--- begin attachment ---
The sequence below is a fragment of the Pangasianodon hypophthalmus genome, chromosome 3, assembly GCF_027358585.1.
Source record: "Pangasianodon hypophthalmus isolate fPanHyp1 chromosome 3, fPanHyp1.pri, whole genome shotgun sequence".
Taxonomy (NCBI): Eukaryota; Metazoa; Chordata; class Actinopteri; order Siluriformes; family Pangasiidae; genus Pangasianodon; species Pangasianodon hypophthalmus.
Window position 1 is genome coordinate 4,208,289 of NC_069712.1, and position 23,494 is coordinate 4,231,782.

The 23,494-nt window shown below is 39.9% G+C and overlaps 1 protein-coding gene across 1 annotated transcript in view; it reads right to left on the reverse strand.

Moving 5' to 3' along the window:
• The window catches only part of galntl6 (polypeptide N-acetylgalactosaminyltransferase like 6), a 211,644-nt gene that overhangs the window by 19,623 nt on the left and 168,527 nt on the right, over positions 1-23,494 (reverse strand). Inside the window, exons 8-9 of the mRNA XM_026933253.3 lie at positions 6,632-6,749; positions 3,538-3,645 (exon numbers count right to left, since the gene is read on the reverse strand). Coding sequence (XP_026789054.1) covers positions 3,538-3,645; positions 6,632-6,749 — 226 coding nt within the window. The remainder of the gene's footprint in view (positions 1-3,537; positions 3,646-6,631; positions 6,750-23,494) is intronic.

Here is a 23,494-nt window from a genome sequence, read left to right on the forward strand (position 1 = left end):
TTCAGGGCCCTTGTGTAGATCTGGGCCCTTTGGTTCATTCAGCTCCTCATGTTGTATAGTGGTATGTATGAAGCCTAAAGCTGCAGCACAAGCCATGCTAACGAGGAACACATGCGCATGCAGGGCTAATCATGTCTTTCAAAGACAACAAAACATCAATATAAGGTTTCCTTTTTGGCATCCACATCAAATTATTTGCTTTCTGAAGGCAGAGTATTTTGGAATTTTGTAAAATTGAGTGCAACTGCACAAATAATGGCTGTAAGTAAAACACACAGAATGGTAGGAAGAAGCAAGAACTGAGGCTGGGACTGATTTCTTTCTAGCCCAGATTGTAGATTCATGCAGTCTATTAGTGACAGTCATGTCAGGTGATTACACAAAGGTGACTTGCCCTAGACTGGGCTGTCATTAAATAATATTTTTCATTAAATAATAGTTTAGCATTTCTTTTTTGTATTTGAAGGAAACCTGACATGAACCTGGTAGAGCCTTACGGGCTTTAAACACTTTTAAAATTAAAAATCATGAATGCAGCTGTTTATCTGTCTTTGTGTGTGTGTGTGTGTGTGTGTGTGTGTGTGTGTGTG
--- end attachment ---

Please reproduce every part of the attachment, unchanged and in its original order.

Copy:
The sequence below is a fragment of the Pangasianodon hypophthalmus genome, chromosome 3, assembly GCF_027358585.1.
Source record: "Pangasianodon hypophthalmus isolate fPanHyp1 chromosome 3, fPanHyp1.pri, whole genome shotgun sequence".
Taxonomy (NCBI): Eukaryota; Metazoa; Chordata; class Actinopteri; order Siluriformes; family Pangasiidae; genus Pangasianodon; species Pangasianodon hypophthalmus.
Window position 1 is genome coordinate 4,208,289 of NC_069712.1, and position 23,494 is coordinate 4,231,782.

The 23,494-nt window shown below is 39.9% G+C and overlaps 1 protein-coding gene across 1 annotated transcript in view; it reads right to left on the reverse strand.

Moving 5' to 3' along the window:
• The window catches only part of galntl6 (polypeptide N-acetylgalactosaminyltransferase like 6), a 211,644-nt gene that overhangs the window by 19,623 nt on the left and 168,527 nt on the right, over positions 1-23,494 (reverse strand). Inside the window, exons 8-9 of the mRNA XM_026933253.3 lie at positions 6,632-6,749; positions 3,538-3,645 (exon numbers count right to left, since the gene is read on the reverse strand). Coding sequence (XP_026789054.1) covers positions 3,538-3,645; positions 6,632-6,749 — 226 coding nt within the window. The remainder of the gene's footprint in view (positions 1-3,537; positions 3,646-6,631; positions 6,750-23,494) is intronic.

Here is a 23,494-nt window from a genome sequence, read left to right on the forward strand (position 1 = left end):
TTCAGGGCCCTTGTGTAGATCTGGGCCCTTTGGTTCATTCAGCTCCTCATGTTGTATAGTGGTATGTATGAAGCCTAAAGCTGCAGCACAAGCCATGCTAACGAGGAACACATGCGCATGCAGGGCTAATCATGTCTTTCAAAGACAACAAAACATCAATATAAGGTTTCCTTTTTGGCATCCACATCAAATTATTTGCTTTCTGAAGGCAGAGTATTTTGGAATTTTGTAAAATTGAGTGCAACTGCACAAATAATGGCTGTAAGTAAAACACACAGAATGGTAGGAAGAAGCAAGAACTGAGGCTGGGACTGATTTCTTTCTAGCCCAGATTGTAGATTCATGCAGTCTATTAGTGACAGTCATGTCAGGTGATTACACAAAGGTGACTTGCCCTAGACTGGGCTGTCATTAAATAATATTTTTCATTAAATAATAGTTTAGCATTTCTTTTTTGTATTTGAAGGAAACCTGACATGAACCTGGTAGAGCCTTACGGGCTTTAAACACTTTTAAAATTAAAAATCATGAATGCAGCTGTTTATCTGTCTTTGTGTGTGTGTGTGTGTGTGTGTGTGTGTGTGTGTGTG